There is a lot in the news in Ireland currently about vigilante groups posing as children online in order to catch paedophiles "grooming" and ultimately meeting with the fictional child, which turns out to actually be the group at which point they can confront them.

To me this sounds a bit like entrapment, if that's even a thing in Ireland...

My question is, is there a crime actually being committed here? Is it enough that the perpetrator thinks they're committing one?

And would the evidence end up being rendered inadmissible anyway considering it wasn't Gardai but untrained members of the public who were collecting it? Not to mention the possibility of entrapment as I mentioned earlier ( I.e. a crime might not have been committed if the vigilantes hadn't set it up in the first place)

The question is about Ireland but I world be interested in answers about other jurisdictions also if that's allowed on the site...


2 Answers 2


It is not entrapment because entrapment must be done by officers of the State (police usually). A member of the public inducing another to commit a crime is not entrapment and not a defense to having committed it.

Entrapment is a "thing" in Ireland as it is in all common law jurisdictions, however, the specific limits on what police can and cannot do vary by jurisdiction. Police posing as underage children to catch pedophiles is legal throughout Australia (i.e., not entrapment). Police are more restricted in Canada and the USA but I believe that online "trawling" by police is legal in those jurisdictions too, however, they must remain more "passive" than Australian police.

Yes, there is a crime being committed, the crime of attempting to engage in underage sex. It doesn't matter that the actual crime attempted is impossible to commit because the "victim" is not actually underage.

Evidence is evidence – it doesn't matter who collects it. However, amateurs in the handling of evidence are more likely to botch it up in a way that would allow the defense to have it ruled inadmissible than professionals (although even they can botch it up).

  • Bear in mind that the vigilantes could be charged as accomplices, on the argument that the crime would not have been committed without their active solicitation. Commented May 6, 2018 at 14:55

Yes convictions exist, at least in the USA.

This answer is with respect to the USA, not Ireland or the EU.

I seem to recall in the late 1990s a Vice President for an early search engine company that no longer exists tried visiting an online underage sex-chat friend in person on Santa Monica Pier. He encountered a policewoman. I recalled something about the it was an adult woman's naughty fantasy and there was never an actual child defenses. Memory being fallible, I thought these defenses failed and that he was convicted.

A wikipedia page and this law review article says he was aquitted:


seems to mention the case in the opening page.

The article also mentions that internet pedophilia cases have a remarkable 95% conviction rate.

Stings involving vigilantes or law enforcement posing as imaginary 12-year-old girls were common in the USA for a while, and even featured on a prime time TV show. 600+ convictions are claimed by one vigilante group alone.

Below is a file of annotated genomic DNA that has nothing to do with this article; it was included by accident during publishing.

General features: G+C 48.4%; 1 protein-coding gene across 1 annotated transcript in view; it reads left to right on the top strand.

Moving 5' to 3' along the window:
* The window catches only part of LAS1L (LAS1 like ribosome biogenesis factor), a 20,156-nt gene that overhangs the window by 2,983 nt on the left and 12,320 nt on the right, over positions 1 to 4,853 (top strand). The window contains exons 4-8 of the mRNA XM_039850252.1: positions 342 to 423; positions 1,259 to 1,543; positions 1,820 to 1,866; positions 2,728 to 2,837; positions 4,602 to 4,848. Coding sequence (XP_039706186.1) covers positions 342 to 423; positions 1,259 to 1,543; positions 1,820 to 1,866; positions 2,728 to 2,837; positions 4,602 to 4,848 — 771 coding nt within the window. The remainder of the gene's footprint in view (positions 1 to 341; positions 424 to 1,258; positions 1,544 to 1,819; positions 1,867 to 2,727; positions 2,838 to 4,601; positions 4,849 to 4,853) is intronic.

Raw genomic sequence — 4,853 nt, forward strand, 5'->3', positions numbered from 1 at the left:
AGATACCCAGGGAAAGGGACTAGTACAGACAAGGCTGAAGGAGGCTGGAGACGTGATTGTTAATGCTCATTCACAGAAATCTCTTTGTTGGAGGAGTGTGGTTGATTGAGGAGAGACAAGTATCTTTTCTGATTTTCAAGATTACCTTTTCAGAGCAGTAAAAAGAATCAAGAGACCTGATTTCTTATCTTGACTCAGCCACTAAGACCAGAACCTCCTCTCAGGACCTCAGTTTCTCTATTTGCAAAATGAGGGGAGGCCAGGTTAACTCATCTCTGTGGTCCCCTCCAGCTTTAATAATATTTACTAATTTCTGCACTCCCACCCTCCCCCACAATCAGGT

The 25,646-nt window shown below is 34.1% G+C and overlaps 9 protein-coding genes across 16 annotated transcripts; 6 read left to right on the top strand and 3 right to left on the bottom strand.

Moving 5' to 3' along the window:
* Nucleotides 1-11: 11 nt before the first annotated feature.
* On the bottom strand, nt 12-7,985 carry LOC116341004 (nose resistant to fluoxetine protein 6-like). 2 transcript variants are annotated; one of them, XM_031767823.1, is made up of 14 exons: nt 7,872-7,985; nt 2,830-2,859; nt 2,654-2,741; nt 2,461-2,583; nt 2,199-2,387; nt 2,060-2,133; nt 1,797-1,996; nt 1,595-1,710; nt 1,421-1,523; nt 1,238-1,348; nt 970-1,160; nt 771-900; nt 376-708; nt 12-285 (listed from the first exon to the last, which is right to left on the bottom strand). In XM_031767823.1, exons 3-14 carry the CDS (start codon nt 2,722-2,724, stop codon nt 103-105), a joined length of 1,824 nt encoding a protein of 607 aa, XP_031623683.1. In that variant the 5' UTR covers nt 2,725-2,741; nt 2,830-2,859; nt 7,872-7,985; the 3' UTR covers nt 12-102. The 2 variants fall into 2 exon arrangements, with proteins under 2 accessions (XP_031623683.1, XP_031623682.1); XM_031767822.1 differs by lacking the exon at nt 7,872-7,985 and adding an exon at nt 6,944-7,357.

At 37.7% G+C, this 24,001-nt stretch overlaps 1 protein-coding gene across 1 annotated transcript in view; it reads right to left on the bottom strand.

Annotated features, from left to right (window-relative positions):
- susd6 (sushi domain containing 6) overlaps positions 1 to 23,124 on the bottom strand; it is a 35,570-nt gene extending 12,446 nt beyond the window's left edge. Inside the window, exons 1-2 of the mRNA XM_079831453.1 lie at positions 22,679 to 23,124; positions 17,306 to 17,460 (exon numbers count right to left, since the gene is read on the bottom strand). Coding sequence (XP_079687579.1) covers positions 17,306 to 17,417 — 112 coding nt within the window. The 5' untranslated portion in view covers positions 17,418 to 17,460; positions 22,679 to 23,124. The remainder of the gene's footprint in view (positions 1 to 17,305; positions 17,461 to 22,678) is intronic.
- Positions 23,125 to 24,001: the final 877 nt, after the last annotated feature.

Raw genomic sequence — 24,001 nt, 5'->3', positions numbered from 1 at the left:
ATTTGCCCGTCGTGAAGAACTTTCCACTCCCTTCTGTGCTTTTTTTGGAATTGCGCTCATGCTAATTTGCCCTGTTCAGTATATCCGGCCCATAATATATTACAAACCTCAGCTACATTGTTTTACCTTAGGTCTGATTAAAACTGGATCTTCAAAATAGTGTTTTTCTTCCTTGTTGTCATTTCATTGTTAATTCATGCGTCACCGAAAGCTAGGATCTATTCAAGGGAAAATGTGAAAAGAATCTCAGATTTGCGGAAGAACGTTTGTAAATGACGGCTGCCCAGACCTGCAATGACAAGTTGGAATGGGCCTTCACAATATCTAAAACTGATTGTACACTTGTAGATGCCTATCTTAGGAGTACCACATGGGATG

Perverted Justice [warning: disturbing material, not-safe-for-work] initially was a vigilante group that began working with the police. Later, the prime time national American TV news/infotainment show Dateline NBC partnered to create a special series "To Catch a Predator" that featured videos of the stings of dozens of suspects.

People from all walks of life (e.g. medical doctors, soldiers, schoolteachers, firemen, and many others) and all mental states from sober genius to mentally challenged to drunk/stoned would show up to claim their "prize" at the house containing a PJ volunteer portraying the girl (sometimes boy) home alone and Dateline star Chris Hansen and his camera crew waiting in the background. Some suspects believed Hansen to be the father or a police officer rather than a TV personality, and Hansen would always tell them at then end of the interview that they were going to be famous and appear on a national TV show. He would then let them walk out to experience their fate being arrested by police.

I don't know if PJ is still active. While their website still exists, the front page shows cases a few years old. They were known for keeping detailed information on their cases, including chat logs, court documents, and convictions.

  • Just an FYI, the first two did not have onscreen arrests (rather, Hansen and PJ would refer the chats to local police once the show was done filming. They stopped this practice after the second episode because one man who showed up at the house, was interviewed and released... and then went home and talked to another kid... who happened to be a PJ person... with the same account! Hansen met up with this guy at a McDonalds the next day, where the "kid" had said he would be waiting for the man.
    – hszmv
    Commented May 4, 2018 at 14:08
  • 2
    Also, a pair of episodes filmed in Texas resulted in the cases being thrown out after the District Attorney one state over solicitted an under-aged boy. Ultimately he decided not to meet. When this happens the show still turns over the evidence because the crime doesn't include a physical meeting and they let them handle this. However, Dateline decided to send some cameras with the cops going to arrest the man, who ultimately committed suicide when the cops arrived. A few reports suggested that the presence of the cameras played a role in his death and all cases were dropped.
    – hszmv
    Commented May 4, 2018 at 14:13

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